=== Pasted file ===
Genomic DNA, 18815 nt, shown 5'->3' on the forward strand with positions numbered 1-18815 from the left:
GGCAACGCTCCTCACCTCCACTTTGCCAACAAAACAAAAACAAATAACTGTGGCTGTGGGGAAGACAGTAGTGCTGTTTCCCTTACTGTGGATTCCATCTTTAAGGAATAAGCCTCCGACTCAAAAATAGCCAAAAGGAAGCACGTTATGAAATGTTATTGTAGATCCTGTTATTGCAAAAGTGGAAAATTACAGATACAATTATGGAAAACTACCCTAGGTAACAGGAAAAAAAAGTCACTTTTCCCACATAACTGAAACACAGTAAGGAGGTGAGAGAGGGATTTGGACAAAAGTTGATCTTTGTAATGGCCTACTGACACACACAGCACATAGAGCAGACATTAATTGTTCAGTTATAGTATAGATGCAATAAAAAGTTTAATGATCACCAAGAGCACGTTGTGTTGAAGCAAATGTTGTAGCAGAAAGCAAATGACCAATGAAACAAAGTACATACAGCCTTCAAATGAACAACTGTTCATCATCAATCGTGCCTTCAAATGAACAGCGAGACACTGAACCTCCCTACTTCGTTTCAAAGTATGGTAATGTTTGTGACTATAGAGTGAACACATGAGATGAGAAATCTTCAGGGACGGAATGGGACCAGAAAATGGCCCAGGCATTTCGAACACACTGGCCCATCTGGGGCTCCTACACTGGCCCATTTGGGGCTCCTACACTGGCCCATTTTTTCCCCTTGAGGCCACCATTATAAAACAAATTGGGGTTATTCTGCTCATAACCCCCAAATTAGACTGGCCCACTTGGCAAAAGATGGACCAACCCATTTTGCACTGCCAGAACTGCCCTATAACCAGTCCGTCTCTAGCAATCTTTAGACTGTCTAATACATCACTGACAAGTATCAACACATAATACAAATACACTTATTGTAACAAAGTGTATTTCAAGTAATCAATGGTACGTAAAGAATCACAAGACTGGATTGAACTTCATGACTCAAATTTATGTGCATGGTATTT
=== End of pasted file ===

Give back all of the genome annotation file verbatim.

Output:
Genomic DNA, 18815 nt, shown 5'->3' on the forward strand with positions numbered 1-18815 from the left:
GGCAACGCTCCTCACCTCCACTTTGCCAACAAAACAAAAACAAATAACTGTGGCTGTGGGGAAGACAGTAGTGCTGTTTCCCTTACTGTGGATTCCATCTTTAAGGAATAAGCCTCCGACTCAAAAATAGCCAAAAGGAAGCACGTTATGAAATGTTATTGTAGATCCTGTTATTGCAAAAGTGGAAAATTACAGATACAATTATGGAAAACTACCCTAGGTAACAGGAAAAAAAAGTCACTTTTCCCACATAACTGAAACACAGTAAGGAGGTGAGAGAGGGATTTGGACAAAAGTTGATCTTTGTAATGGCCTACTGACACACACAGCACATAGAGCAGACATTAATTGTTCAGTTATAGTATAGATGCAATAAAAAGTTTAATGATCACCAAGAGCACGTTGTGTTGAAGCAAATGTTGTAGCAGAAAGCAAATGACCAATGAAACAAAGTACATACAGCCTTCAAATGAACAACTGTTCATCATCAATCGTGCCTTCAAATGAACAGCGAGACACTGAACCTCCCTACTTCGTTTCAAAGTATGGTAATGTTTGTGACTATAGAGTGAACACATGAGATGAGAAATCTTCAGGGACGGAATGGGACCAGAAAATGGCCCAGGCATTTCGAACACACTGGCCCATCTGGGGCTCCTACACTGGCCCATTTGGGGCTCCTACACTGGCCCATTTTTTCCCCTTGAGGCCACCATTATAAAACAAATTGGGGTTATTCTGCTCATAACCCCCAAATTAGACTGGCCCACTTGGCAAAAGATGGACCAACCCATTTTGCACTGCCAGAACTGCCCTATAACCAGTCCGTCTCTAGCAATCTTTAGACTGTCTAATACATCACTGACAAGTATCAACACATAATACAAATACACTTATTGTAACAAAGTGTATTTCAAGTAATCAATGGTACGTAAAGAATCACAAGACTGGATTGAACTTCATGACTCAAATTTATGTGCATGGTATTT